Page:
An Introvert’s Guide to Thriving at Events and Conferences

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Author with a colleague

By Jessica Swann, TechChange Director of Partnerships, Education

Not everyone thrives on being in a crowded room full of people, frantically networking from one handshake to another. Some of us are introverted, more comfortable in small groups or even alone. That said, even introverted folks want to connect, building relationships and knowledge within their professional spheres. Sometimes that means putting aside our discomfort and attending large conferences or events. And I’m not just saying that–this week I’m traveling from my home in Mexico City to Washington D.C. to join the in-person component of the Global Digital Development Forum. 

So I thought I’d take the opportunity to share with you my tips for attending events as a self-declared introvert. 

Plan Your Attack 

First things first, you’ll want to review the agenda ahead of time and select the sessions you definitely want to attend. This helps remove any anxiety you may have around what the day will look like– and make the most of the event. Of course, you can always change your mind day-of, but it’s good to have a plan to fall back on. I also like to try and book some meetings with folks I know will be there in around those sessions. Having set meetings that you can prepare for and walk into confidently is a great way to balance the more anxiety-inducing free flowing moments of networking. 

Quality Over Quantity

Networking is not a numbers game where the more people you meet, the better you will do. In my professional life, I’ve found that it’s very much a question of quality over quantity. One single in-depth conversation that leads to a meaningful connection or follow-up opportunity means more than trying to meet and greet a huge number of people. So focus on the genuine conversations, and give them time to blossom into something truly exciting. Also, take a few notes on your phone after promising conversations, so you know what to follow up with via email after the conference!

Don’t Forget Your Tools

Sometimes it’s helpful to keep your hands busy when you’re feeling nervous. During a session, take notes. This will serve two functions–making you look busy and making sure that you remember the key takeaways from the session. If mealtimes with strangers cause you stress, then use those windows to catch up on your emails. Grab a to-go lunch and your computer, then take the time to recharge your battery before diving into the next learning/ networking session.If you have any new resources you want to share, bring a stack, as these can be great conversation starters. I’ll be decked out with our new cape sheet and information about our new offers: ImpactSource and ImpactCoach.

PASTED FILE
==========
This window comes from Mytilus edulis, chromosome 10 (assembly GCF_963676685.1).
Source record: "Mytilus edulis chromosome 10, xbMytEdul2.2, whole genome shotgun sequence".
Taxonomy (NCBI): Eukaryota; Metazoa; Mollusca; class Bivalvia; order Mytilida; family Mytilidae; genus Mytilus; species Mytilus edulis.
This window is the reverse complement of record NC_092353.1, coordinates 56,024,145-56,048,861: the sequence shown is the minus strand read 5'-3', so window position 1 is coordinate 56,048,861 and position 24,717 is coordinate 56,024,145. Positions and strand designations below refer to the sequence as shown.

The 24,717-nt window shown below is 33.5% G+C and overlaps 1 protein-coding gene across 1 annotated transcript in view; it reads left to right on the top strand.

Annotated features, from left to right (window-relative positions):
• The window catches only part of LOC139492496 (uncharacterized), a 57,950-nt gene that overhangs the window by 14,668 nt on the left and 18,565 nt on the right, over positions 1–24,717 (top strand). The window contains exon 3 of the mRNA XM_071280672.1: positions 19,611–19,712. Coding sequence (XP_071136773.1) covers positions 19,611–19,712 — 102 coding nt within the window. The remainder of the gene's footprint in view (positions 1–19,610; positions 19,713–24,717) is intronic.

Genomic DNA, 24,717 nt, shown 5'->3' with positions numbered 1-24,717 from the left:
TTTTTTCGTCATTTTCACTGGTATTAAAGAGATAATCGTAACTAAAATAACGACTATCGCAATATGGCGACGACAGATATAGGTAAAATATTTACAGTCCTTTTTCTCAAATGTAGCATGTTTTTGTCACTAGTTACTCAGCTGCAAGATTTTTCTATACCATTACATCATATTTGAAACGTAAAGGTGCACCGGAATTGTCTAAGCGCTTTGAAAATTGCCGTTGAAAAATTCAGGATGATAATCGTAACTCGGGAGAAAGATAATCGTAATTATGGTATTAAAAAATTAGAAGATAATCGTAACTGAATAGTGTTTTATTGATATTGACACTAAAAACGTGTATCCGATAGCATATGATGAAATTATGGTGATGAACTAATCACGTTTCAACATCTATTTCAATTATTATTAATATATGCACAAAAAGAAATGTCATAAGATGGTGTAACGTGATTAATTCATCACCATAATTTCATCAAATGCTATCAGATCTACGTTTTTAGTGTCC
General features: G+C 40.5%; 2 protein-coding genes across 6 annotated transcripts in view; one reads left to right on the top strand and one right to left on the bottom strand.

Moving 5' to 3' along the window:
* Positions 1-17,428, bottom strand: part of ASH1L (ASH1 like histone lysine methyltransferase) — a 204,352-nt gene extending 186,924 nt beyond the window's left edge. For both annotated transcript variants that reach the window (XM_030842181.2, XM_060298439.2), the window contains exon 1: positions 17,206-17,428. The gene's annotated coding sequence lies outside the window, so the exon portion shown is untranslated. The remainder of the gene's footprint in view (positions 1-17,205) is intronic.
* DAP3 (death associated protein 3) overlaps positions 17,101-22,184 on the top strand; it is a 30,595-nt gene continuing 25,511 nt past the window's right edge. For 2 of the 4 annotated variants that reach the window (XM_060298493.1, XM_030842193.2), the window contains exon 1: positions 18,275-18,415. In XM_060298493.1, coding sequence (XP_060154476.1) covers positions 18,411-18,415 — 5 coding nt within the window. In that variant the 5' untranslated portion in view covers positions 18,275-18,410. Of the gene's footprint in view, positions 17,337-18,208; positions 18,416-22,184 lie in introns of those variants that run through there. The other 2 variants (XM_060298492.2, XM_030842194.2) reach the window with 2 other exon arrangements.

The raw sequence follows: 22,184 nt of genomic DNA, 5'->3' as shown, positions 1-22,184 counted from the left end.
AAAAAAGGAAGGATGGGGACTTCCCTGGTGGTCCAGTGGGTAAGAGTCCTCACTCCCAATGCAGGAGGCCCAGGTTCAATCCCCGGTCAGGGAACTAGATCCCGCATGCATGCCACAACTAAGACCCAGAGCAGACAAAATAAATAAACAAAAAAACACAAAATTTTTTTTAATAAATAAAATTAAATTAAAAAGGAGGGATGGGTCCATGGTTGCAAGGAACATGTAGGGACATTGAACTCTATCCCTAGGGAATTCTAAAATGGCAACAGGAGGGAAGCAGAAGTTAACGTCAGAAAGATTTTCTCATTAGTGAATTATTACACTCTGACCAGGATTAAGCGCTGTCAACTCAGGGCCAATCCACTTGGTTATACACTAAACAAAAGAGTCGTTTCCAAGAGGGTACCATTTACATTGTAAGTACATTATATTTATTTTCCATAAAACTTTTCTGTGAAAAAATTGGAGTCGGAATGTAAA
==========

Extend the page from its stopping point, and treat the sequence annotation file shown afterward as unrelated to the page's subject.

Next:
Jumpstart the Conversation 

If you are feeling brave, join a lunch table of folks you don’t know and turn to the person next to you. I like to have a few pre-prepared questions to jumpstart the conversation beyond the usual, boring ‘What do you do?’? Here are some of my favorites to allow you to get to the next level beyond exchanging pleasantries and job titles:

What’s the best session you’ve seen so far?

What are you working on right now that you’re most excited about?

How do you think this conference will look different in five years?

That last one’s just for fun, since the Global Digital Development Forum is all about technology in international development, and I love to hear people’s predictions for frontier tech and how everything will change with the advent of AI, the Internet of Things, and other fast-moving areas. 

Hybrid is Your Best Friend

This is probably the best piece of advice I have. Take advantage of the hybrid options! This partly-in person, partly-online format will allow you to decide which parts of the conference you actually want to be physically there for, and which would be more comfortable in front of your computer at home– or in your hotel room, in my case. For example, maybe you want to come to the in-person portion for the plenary and morning sessions, and do the afternoon workshops virtually. GDDF is fully hybrid, with virtual sessions running for 20+ hours across all time zones, and I like knowing that I can pop back to my room (or even a quiet corner of the conference venue!) to watch a session if I need a break.

Lean on Your Team

Don’t forget about your allies. It’s easier to talk with folks we know and trust, and it can refresh your spirits if you’re feeling worn out from meeting new people. For me, that’s my TechChange colleagues, who I work with regularly to envision courses and workshops on social impact topics that matter. Since TechChange is hosting GDDF- both in person and on our state of the art convening platform– there will be plenty of team members for me to reconnect with. That’ll be one of the best parts of the event for me, since I work remotely from another country from my coworkers most of the time.

And, Last But Not Least, Remember to Recover 

One of the main differences between introverts and extroverts is that time around large groups of people tends to drain our energy, whereas extroverts get jazzed from it. So it’s important to plan time for self-care after an event (or even during, if it’s multiple days), whether that’s a quiet meal by yourself (hooray for room service!), or listening to a podcast on the way home. The day after a conference, make sure that your calendar is pretty open, so you’re not having to go right from a busy event to a day chock-full of meetings. That way, you can also follow up in a super timely manner with your new connections, staying top of mind and keeping the conversation going. After all, we’re here to connect! 

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